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The impact of climate change on groundwater recharge and runoff in a humid, equatorial catchment: sensitivity of projections to rainfall intensity
journal contributionposted on 2023-06-07, 16:49 authored by Lucinda Mileham, Richard G Taylor, Martin ToddMartin Todd, Callist Tindimugaya, Julian Thompson
Projected warming in equatorial Africa, accompanied by greater evaporation and more frequent heavy precipitation events, may have substantial but uncertain impacts on terrestrial hydrology. Quantitative analyses of climate change impacts on catchment hydrology require high-resolution (<50 km) climate data provided by regional climate models (RCMs). We apply validated precipitation and temperature data from the RCM PRECIS (Providing Regional Climates for Impact Studies) to a semi-distributed soil moisture balance model (SMBM) in order to quantify the impacts of climate change on groundwater recharge and runoff in a medium-sized catchment (2098 km2) in the humid tropics of southwestern Uganda. The SMBM explicitly accounts for changes in soil moisture, and partitions effective precipitation into groundwater recharge and runoff. Under the A2 emissions scenario (2070-2100), climate projections from PRECIS feature not only rises in catchment precipitation and modelled potential evapotranspiration by 14% and 53%, respectively, but also increases in rainfall intensity. We show that the common application of the historical rainfall distribution using delta factors to the SMBM grossly underestimates groundwater recharge (i.e. 55% decrease relative to the baseline period of 1961-1990). By transforming the rainfall distribution to account for changes in rainfall intensity, we project increases in recharge and runoff of 53% and 137%, respectively, relative to the baseline period.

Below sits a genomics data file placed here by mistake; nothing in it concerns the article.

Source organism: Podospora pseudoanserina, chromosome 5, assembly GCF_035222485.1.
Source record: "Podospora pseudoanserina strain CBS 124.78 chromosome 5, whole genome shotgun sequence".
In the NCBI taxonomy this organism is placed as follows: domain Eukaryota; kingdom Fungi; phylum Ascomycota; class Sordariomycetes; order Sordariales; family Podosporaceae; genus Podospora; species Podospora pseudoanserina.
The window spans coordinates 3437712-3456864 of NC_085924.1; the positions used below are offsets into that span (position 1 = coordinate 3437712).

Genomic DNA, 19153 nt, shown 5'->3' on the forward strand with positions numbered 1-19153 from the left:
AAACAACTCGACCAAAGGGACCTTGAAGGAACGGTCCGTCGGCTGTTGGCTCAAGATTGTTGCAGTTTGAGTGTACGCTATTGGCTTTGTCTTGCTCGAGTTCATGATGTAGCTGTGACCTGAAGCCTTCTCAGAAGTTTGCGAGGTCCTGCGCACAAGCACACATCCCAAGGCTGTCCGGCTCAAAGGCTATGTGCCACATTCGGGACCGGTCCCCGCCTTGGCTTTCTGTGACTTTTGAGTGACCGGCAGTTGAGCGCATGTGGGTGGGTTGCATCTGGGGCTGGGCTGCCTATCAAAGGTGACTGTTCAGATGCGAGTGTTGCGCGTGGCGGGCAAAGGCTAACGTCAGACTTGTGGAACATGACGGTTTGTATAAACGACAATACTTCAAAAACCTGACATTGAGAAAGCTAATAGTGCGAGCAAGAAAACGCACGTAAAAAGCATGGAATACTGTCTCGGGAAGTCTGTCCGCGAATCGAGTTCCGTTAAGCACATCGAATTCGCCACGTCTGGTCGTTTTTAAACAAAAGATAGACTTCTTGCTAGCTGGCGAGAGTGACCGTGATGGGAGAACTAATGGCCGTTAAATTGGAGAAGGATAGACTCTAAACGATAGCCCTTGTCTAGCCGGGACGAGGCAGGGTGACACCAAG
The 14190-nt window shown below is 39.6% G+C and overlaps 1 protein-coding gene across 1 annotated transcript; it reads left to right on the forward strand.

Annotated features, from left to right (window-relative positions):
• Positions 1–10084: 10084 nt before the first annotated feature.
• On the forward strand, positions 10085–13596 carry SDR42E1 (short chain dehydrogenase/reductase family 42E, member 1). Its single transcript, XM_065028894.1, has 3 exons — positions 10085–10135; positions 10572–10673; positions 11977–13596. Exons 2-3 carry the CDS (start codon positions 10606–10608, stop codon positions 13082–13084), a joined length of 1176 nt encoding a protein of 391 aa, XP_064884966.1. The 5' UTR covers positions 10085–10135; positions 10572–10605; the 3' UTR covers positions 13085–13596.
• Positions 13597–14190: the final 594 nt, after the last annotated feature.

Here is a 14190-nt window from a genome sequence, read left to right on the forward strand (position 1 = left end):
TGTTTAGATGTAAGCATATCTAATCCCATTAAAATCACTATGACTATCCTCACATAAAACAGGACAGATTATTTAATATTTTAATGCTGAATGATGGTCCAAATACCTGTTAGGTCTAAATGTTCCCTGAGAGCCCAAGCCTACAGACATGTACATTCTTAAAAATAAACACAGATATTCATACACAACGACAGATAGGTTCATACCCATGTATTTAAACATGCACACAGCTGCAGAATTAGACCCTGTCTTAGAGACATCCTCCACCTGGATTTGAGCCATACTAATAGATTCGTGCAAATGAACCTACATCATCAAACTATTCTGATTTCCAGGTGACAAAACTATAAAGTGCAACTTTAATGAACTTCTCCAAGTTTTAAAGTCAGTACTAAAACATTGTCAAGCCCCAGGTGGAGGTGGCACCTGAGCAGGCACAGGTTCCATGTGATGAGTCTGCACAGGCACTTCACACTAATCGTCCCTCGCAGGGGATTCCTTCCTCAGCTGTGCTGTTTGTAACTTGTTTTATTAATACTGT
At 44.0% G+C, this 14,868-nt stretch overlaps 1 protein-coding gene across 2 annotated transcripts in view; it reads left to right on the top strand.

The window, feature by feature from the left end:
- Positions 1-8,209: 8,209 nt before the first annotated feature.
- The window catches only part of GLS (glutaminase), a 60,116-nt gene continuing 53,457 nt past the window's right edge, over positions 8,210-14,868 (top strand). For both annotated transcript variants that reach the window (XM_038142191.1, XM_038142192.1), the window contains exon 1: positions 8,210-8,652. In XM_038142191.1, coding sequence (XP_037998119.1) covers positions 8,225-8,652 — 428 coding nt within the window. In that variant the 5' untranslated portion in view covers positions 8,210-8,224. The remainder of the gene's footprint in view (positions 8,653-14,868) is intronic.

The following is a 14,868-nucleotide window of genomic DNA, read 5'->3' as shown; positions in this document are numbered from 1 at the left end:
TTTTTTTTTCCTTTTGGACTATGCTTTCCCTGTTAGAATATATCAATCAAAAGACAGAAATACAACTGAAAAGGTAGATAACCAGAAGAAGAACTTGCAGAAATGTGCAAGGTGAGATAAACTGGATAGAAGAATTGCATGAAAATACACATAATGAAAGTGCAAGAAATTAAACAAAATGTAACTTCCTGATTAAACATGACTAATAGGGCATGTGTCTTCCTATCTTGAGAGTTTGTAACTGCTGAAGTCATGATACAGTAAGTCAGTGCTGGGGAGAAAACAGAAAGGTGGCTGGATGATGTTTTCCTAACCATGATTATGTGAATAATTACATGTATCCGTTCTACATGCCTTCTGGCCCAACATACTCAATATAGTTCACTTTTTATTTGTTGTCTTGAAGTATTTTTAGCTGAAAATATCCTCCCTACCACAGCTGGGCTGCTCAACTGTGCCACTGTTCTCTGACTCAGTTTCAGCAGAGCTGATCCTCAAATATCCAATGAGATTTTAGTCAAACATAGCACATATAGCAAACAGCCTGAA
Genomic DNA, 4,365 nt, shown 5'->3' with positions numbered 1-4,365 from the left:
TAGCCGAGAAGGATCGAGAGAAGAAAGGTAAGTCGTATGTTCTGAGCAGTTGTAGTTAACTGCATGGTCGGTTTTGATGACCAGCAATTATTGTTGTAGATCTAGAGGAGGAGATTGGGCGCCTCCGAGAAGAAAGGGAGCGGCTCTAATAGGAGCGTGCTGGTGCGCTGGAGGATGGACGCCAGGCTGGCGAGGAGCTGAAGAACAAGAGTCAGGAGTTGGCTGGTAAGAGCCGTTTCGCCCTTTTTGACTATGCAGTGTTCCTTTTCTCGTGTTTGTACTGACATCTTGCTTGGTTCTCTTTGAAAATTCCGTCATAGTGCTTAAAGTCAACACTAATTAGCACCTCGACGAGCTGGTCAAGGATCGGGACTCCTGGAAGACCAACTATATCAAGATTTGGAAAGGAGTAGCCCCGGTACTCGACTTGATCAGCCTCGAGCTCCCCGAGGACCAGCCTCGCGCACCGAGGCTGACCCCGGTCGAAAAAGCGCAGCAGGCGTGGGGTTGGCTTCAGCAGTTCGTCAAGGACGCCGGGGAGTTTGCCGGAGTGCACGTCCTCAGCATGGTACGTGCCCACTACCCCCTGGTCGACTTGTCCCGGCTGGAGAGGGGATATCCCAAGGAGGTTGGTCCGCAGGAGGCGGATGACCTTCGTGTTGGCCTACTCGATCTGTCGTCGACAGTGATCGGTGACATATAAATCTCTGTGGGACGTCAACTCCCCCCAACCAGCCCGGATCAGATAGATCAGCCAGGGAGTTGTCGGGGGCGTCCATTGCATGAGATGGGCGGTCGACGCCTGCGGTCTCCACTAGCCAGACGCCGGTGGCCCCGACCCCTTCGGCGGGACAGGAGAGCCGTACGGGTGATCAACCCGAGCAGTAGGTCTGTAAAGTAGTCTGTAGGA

JournalHydrological Sciences Journal
Department affiliated with
- Geography Publications
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